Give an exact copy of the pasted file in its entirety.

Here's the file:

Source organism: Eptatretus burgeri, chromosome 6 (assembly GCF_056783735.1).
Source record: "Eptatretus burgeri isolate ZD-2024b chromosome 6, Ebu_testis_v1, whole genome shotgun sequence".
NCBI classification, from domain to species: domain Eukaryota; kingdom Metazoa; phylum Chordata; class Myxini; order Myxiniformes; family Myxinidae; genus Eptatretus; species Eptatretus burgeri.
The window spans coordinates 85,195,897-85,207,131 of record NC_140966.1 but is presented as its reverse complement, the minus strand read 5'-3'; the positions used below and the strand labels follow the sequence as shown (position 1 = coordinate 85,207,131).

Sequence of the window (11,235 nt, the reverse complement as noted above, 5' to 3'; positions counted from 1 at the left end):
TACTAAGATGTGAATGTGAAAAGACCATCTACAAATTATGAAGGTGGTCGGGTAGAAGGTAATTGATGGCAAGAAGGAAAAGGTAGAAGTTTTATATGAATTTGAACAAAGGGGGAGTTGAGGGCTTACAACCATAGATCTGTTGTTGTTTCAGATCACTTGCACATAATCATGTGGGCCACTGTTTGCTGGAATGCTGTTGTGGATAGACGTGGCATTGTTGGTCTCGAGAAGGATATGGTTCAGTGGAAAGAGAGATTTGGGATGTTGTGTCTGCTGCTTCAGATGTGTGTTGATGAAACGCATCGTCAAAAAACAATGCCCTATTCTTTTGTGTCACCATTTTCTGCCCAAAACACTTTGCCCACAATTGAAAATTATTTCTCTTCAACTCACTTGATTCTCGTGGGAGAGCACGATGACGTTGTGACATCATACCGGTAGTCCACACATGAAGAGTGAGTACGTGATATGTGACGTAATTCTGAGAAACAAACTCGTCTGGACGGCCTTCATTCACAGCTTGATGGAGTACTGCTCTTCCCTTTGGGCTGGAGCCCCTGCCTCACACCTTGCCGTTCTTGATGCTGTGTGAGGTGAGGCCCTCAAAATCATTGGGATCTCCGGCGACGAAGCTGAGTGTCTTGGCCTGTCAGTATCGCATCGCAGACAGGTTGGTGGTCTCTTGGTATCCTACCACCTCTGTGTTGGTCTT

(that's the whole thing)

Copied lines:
Source organism: Eptatretus burgeri, chromosome 6 (assembly GCF_056783735.1).
Source record: "Eptatretus burgeri isolate ZD-2024b chromosome 6, Ebu_testis_v1, whole genome shotgun sequence".
NCBI classification, from domain to species: domain Eukaryota; kingdom Metazoa; phylum Chordata; class Myxini; order Myxiniformes; family Myxinidae; genus Eptatretus; species Eptatretus burgeri.
The window spans coordinates 85,195,897-85,207,131 of record NC_140966.1 but is presented as its reverse complement, the minus strand read 5'-3'; the positions used below and the strand labels follow the sequence as shown (position 1 = coordinate 85,207,131).

Sequence of the window (11,235 nt, the reverse complement as noted above, 5' to 3'; positions counted from 1 at the left end):
TACTAAGATGTGAATGTGAAAAGACCATCTACAAATTATGAAGGTGGTCGGGTAGAAGGTAATTGATGGCAAGAAGGAAAAGGTAGAAGTTTTATATGAATTTGAACAAAGGGGGAGTTGAGGGCTTACAACCATAGATCTGTTGTTGTTTCAGATCACTTGCACATAATCATGTGGGCCACTGTTTGCTGGAATGCTGTTGTGGATAGACGTGGCATTGTTGGTCTCGAGAAGGATATGGTTCAGTGGAAAGAGAGATTTGGGATGTTGTGTCTGCTGCTTCAGATGTGTGTTGATGAAACGCATCGTCAAAAAACAATGCCCTATTCTTTTGTGTCACCATTTTCTGCCCAAAACACTTTGCCCACAATTGAAAATTATTTCTCTTCAACTCACTTGATTCTCGTGGGAGAGCACGATGACGTTGTGACATCATACCGGTAGTCCACACATGAAGAGTGAGTACGTGATATGTGACGTAATTCTGAGAAACAAACTCGTCTGGACGGCCTTCATTCACAGCTTGATGGAGTACTGCTCTTCCCTTTGGGCTGGAGCCCCTGCCTCACACCTTGCCGTTCTTGATGCTGTGTGAGGTGAGGCCCTCAAAATCATTGGGATCTCCGGCGACGAAGCTGAGTGTCTTGGCCTGTCAGTATCGCATCGCAGACAGGTTGGTGGTCTCTTGGTATCCTACCACCTCTGTGTTGGTCTT